|1:46 PM EDT||
Sanford Bishop Jr., D-GA 2nd
Mr. BISHOP of Georgia. Mr. Chairman, thank you very much for yielding.
Mr. Chairman, the prevalence of HIV/AIDS among veterans who access the VA health care system is markedly higher than that of the general population. Furthermore, barriers within this system contribute to already late diagnoses of HIV among veterans. Early diagnosis is crucial because the sooner an HIV-infected person begins treatment, the more manageable and the more cost effective their treatment will be.
I speak today as a member of the subcommittee with concern about the impact of HIV/AIDS on veterans, not only in Georgia, but throughout the Southeast and every major city around the Nation.
The need for action on this issue, Mr. Chairman, is exemplified by the Centers for Disease Control and Prevention's recent Heightened Response to HIV/AIDS in African American Communities initiative. These actions follow the September 2006 release of the CDC's revised HIV testing guidelines, which advise HIV testing become a routine part of medical care.
The VA is the largest integrated health care system in the United States and, therefore, the largest provider of HIV care in the country. However, VA's current HIV testing policy is based on an outdated testing model which is inconsistent with the CDC guidelines.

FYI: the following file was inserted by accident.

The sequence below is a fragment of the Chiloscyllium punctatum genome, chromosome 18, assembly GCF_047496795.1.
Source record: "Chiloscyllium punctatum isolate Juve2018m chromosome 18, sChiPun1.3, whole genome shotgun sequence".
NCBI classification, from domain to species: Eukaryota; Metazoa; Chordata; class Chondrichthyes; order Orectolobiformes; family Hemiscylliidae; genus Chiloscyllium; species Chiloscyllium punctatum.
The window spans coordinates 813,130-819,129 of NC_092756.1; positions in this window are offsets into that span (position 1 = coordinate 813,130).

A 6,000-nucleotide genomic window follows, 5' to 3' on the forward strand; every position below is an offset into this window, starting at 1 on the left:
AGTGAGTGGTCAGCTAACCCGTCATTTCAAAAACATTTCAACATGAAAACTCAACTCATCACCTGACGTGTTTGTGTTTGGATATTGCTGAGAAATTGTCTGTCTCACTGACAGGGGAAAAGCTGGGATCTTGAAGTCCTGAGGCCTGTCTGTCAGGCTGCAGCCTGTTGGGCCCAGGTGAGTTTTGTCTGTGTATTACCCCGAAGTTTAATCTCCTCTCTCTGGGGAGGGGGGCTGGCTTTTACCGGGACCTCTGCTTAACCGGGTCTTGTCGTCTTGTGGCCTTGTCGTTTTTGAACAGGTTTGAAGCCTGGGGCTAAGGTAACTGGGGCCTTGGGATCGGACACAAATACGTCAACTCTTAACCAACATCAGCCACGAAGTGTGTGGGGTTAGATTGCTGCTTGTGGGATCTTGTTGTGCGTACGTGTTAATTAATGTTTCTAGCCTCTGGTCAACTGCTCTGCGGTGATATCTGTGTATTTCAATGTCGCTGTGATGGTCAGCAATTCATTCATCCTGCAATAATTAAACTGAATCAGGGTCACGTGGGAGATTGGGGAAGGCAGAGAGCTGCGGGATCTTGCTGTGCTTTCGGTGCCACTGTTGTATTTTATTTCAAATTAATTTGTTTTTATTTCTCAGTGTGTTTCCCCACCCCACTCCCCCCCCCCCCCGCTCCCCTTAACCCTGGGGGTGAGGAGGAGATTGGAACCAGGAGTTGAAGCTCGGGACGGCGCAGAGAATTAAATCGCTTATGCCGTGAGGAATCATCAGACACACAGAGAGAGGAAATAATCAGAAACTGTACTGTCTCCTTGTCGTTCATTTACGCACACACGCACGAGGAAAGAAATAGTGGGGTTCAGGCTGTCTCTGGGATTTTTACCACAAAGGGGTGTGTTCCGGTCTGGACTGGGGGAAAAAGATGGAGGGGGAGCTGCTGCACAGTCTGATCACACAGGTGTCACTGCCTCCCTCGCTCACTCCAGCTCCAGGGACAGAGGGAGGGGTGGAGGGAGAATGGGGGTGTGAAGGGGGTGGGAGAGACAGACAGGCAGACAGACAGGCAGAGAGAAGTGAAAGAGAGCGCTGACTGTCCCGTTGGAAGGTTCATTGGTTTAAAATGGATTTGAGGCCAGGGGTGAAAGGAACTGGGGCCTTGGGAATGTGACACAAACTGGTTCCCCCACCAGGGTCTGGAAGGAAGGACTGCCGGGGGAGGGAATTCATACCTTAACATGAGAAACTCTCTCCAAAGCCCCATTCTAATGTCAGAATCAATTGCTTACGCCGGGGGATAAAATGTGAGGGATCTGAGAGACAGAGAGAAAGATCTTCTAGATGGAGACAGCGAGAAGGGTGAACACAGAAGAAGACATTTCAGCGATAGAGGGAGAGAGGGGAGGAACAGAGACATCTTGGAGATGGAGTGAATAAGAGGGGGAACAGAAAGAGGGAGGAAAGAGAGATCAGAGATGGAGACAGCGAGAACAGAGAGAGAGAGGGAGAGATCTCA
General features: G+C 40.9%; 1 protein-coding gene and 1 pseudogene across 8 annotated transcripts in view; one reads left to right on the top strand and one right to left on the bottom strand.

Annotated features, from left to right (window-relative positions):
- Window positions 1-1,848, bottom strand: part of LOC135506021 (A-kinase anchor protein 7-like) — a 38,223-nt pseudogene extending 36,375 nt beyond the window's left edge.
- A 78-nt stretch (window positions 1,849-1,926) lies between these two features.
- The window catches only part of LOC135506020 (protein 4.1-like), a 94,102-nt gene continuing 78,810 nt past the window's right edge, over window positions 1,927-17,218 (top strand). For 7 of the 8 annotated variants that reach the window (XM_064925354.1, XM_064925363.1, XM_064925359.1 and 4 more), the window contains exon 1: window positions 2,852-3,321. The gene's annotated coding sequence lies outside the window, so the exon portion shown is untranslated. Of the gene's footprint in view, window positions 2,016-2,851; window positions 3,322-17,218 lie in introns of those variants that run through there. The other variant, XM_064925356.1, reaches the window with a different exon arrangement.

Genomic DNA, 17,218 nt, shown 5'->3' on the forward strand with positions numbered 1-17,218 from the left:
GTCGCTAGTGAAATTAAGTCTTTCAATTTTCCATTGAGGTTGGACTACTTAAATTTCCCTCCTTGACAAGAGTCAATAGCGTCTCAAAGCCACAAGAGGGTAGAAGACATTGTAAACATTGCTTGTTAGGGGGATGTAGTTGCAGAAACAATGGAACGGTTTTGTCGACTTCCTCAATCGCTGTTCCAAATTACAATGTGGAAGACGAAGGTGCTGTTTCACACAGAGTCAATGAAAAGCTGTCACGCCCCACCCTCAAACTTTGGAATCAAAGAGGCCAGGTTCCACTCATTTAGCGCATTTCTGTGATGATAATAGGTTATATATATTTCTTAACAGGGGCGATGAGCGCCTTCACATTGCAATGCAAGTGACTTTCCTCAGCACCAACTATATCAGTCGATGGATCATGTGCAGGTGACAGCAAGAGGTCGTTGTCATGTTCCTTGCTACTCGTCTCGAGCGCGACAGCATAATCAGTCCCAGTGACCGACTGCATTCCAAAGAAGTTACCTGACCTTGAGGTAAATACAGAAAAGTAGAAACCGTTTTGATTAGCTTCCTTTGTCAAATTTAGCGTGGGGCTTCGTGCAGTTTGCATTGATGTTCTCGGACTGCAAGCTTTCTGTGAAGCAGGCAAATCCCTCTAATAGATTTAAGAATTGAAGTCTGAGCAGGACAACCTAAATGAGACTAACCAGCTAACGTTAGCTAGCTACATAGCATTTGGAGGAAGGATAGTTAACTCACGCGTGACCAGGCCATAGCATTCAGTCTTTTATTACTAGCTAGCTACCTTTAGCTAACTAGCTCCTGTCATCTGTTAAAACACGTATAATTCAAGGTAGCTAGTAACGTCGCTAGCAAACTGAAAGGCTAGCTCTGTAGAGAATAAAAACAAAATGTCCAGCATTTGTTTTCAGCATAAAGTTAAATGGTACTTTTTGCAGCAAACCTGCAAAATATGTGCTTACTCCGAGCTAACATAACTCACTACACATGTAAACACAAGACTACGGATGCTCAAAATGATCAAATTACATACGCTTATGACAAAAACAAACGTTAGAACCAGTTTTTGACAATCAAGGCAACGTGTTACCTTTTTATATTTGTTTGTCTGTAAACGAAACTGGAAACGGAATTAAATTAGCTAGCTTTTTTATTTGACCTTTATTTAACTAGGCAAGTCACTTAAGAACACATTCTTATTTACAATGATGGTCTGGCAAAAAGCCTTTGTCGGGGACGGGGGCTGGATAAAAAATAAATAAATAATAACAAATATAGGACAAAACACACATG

Compared to the general population, the prevalence of HIV infections is higher among those accessing the VA health care system. A recent study that was conducted by a VA researcher found that at the time of diagnosis 55 percent of HIV-positive veterans had already developed Acquired Immune Deficiency Syndrome, or AIDS, which takes roughly 10 years to develop after it's initially contracted.
Even more disturbing is the fact that most of these veterans had accessed the VA health care system on an average of six times before they were ever diagnosed with this disease. This outdated VA HIV testing policy denies veterans sensible and what is now recommended as standard access to HIV screening in other health care systems.
I applaud the chairman for his leadership in making health care for veterans a priority in the VA appropriations bill. Mr. Chairman, I'm hoping that we can work together to further explore this important issue and address it in an appropriate way as we move forward on the VA Appropriations measure for fiscal 2008.
At this point, I'd like to ask the chairman of the subcommittee if he would be so kind as to yield to Mr. Jackson from Illinois to speak to the issue of HIV prevalence among veterans.